Week Long Mandala Creation Comes to a Close

The mandala sand painting was finally completed by the Tibetan monks of Drepung Loseling Monastery on Thursday, March 9, at noon when the Mandala Closing Ceremony began in the J. Lewis Ort Library on Frostburg State University’s campus. The lamas began the mandala creation on Sunday, March 5, and they worked rigorously in silence to create this temporary piece of art until the closing ceremony.
The artists are monks from the Drepung Loseling Monestary, which has been re-established in exile in South India. The performers are a part of The Mystical Arts of Tibet world tour. The tour is endorsed by His Holiness the Dalai Lama to promote world peace and healing by sharing Tibet’s rich and authentic sacred performing and visual arts with modern audiences. The lamas began their first tour in 1988 and have enjoyed an overwhelming reception across North America, South America, and Europe. At the end of each tour the monks return to Drepung Loseling Monastery to continue their vocation.

The lamas put the final touches on the mandala they have been creating all week. (TBL/Nicole Leighty)
The lamas put the final touches on the mandala they have been creating all week. (TBL/Nicole Leighty)

Over a hundred spectators filled the library to witness the closing ceremony. People were standing shoulder to shoulder to get a glimpse of the completed mandala before it was swept away. The event drew in students, faculty, elementary school children, and the Frostburg community. Some spectators were visiting the mandala for the first time while others have been visiting the library to watch the mesmerizing process throughout the week.
FSU student and mass communication major Eddie Adams was one of the many observers packed into the library before the ceremony began. Adams described the event as, “very interesting and enjoyable experience.” He added that he was in awe of all the people who came to the event. Bill Mandicott, Assistant Vice President of Student and Community involvement, was also in attendance. “This is the best attended event I’ve seen in a while…I’ve never seen this outcome of people,” commented Mandicott. He also described the event as a, “tremendous opportunity.” Professor Anni Danzi told The Bottom Line, “I think this event is great for Frostburg because it showcases something very different culture than what we have here. It’s great for people to be exposed to new things. It’s an excellent cultural experience.”
Souvenirs were being sold throughout the week and during the closing ceremony. Merchandise included t-shirts, mala beads, wall hangings, jewelry, incense, books, purses, singing bowls, Bell and Dorjes, and Timsha Bells. All proceeds from the event support over 3,000 monks at the Drepung Loseling Monastery and help preserve the endangered Tibetan community living in exile.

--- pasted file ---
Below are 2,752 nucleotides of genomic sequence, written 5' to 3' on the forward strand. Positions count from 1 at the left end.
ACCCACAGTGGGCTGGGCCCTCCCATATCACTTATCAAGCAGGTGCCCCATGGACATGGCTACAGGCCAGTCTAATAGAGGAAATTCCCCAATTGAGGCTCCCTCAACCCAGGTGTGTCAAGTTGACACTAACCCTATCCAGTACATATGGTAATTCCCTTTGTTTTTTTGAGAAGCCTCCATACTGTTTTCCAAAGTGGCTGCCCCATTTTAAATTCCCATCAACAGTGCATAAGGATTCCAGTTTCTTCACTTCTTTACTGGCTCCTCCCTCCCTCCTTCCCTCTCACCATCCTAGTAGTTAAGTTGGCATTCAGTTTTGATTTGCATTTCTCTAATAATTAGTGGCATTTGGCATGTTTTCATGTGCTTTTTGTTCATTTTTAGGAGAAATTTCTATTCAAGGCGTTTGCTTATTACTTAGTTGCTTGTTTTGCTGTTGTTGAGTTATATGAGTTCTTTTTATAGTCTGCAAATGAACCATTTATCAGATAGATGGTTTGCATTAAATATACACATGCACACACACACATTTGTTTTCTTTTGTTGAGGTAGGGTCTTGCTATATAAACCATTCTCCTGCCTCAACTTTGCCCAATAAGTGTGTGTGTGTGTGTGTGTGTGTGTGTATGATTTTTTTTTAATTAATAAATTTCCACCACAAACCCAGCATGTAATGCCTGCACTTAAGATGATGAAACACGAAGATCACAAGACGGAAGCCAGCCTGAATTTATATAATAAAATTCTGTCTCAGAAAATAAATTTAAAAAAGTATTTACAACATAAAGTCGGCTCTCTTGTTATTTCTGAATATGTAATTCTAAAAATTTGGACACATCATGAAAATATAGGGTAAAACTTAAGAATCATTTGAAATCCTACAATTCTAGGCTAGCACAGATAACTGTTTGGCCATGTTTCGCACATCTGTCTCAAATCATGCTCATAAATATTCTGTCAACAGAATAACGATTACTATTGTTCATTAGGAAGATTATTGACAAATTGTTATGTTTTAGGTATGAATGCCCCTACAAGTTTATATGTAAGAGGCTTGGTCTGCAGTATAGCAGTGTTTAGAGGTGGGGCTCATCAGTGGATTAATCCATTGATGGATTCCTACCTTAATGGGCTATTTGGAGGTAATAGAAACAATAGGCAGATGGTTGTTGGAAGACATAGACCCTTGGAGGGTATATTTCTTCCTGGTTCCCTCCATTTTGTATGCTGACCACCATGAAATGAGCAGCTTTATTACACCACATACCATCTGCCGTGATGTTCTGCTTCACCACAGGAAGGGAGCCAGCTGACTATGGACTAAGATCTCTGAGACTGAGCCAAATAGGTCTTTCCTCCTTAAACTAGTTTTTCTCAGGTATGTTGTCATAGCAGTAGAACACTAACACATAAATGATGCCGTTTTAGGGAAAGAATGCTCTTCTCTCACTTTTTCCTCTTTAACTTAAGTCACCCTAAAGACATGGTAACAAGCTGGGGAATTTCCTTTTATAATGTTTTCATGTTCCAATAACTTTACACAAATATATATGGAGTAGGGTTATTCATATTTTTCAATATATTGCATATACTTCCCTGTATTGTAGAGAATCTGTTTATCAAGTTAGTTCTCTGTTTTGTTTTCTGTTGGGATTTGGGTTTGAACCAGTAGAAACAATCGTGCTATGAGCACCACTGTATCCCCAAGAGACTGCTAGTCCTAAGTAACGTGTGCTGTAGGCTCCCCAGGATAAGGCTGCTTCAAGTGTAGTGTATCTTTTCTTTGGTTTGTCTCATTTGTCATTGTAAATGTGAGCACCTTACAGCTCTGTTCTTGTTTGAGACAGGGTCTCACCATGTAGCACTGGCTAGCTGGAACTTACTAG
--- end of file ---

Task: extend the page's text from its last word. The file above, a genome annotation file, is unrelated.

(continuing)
The colored sand and tools used to create the mandala. (TBL/Nicole Leighty)
The colored sand and tools used to create the mandala. (TBL/Nicole Leighty)

To begin the ceremony, Geshe Lobsang Tenzin Negi spoke on behalf of the other lamas to thank FSU and to explain the closing ceremony process. Geshe Lobsang Tenzin Negi is the monks’ spiritual director who was chosen at age 14 to study at the Institute of Buddhist Dilects, the private school of His Holiness the Dalai Lama. Before the ceremony started, the lamas gave Dr.Tom Bowling, Mary Jane Plumber, Melanie Moore, and Lea Messman-Mandicott scarves and mandala photos as a thank-you.
The monks performed their multiphonic changing, known as zokkay (complete chord). As they chanted, one monk swept away every grain of sand that was painstakingly placed over the five days. Traditionally most sand mandalas are deconstructed shortly after completion. This is done as a metaphor of the impermanence of life. Once the sand was completely swept up and the mandala was no more, the sand was split into two piles. One pile was placed in an urn for the final part of the ceremony and the other pile was put into small bags and distributed to the crowd. The distribution of sand to the spectators was to fulfill the function of healing. The crowd was given the choice to keep the sand or to use it during the final part of the ceremony.

The mandala is being swept away during the closing ceremony. (TBL/Nicole Leighty)
The mandala is being swept away during the closing ceremony. (TBL/Nicole Leighty)

The lamas, while chanting and carrying the remainder of the sand in the urn, led a large assembly of spectators down to the Sand Spring Run which flows through the Arboretum on campus. Traditionally, the sand is carried to a nearby body of flowing water, where it is deposited. The lamas ceremoniously placed the sand in Sand Spring Run thus, concluding the ceremony. The flowing body of water then carried the healing blessing of the mandala to the ocean. From there it would spread throughout the world by for planetary healing.

Previous post

FSU Wellness and UpLift to Host Fitness Competitions

Next post

This is the most recent story.

No Comment

Leave a reply

Your email address will not be published. Required fields are marked *